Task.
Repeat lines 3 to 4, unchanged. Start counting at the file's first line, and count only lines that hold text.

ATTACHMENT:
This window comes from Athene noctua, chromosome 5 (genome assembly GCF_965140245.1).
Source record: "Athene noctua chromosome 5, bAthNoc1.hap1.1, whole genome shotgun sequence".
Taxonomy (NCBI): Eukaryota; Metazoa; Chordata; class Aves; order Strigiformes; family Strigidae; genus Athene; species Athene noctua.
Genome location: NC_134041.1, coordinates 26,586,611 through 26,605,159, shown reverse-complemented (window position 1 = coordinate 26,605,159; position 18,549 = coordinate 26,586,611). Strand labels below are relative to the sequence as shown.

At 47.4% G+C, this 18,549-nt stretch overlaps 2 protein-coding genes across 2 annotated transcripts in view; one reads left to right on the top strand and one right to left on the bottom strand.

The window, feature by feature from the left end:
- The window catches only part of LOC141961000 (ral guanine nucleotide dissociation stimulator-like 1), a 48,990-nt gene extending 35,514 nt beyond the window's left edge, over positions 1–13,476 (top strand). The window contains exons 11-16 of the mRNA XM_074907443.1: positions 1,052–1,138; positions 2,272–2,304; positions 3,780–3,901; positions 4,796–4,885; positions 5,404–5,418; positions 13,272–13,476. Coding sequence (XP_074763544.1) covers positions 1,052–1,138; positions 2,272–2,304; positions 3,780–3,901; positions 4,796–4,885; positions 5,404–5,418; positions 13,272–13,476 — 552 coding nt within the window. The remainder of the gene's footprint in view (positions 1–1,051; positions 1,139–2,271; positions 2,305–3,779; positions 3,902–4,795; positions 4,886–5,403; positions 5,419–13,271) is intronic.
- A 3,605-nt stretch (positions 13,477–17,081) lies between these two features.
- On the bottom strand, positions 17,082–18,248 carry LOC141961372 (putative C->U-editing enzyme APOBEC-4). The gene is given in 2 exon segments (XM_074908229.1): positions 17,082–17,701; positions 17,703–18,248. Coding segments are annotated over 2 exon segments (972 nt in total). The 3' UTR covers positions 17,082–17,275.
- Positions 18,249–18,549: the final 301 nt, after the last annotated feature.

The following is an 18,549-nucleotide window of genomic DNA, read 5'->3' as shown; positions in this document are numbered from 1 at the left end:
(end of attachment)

Taxonomy (NCBI): Eukaryota; Metazoa; Chordata; class Aves; order Strigiformes; family Strigidae; genus Athene; species Athene noctua.
Genome location: NC_134041.1, coordinates 26,586,611 through 26,605,159, shown reverse-complemented (window position 1 = coordinate 26,605,159; position 18,549 = coordinate 26,586,611). Strand labels below are relative to the sequence as shown.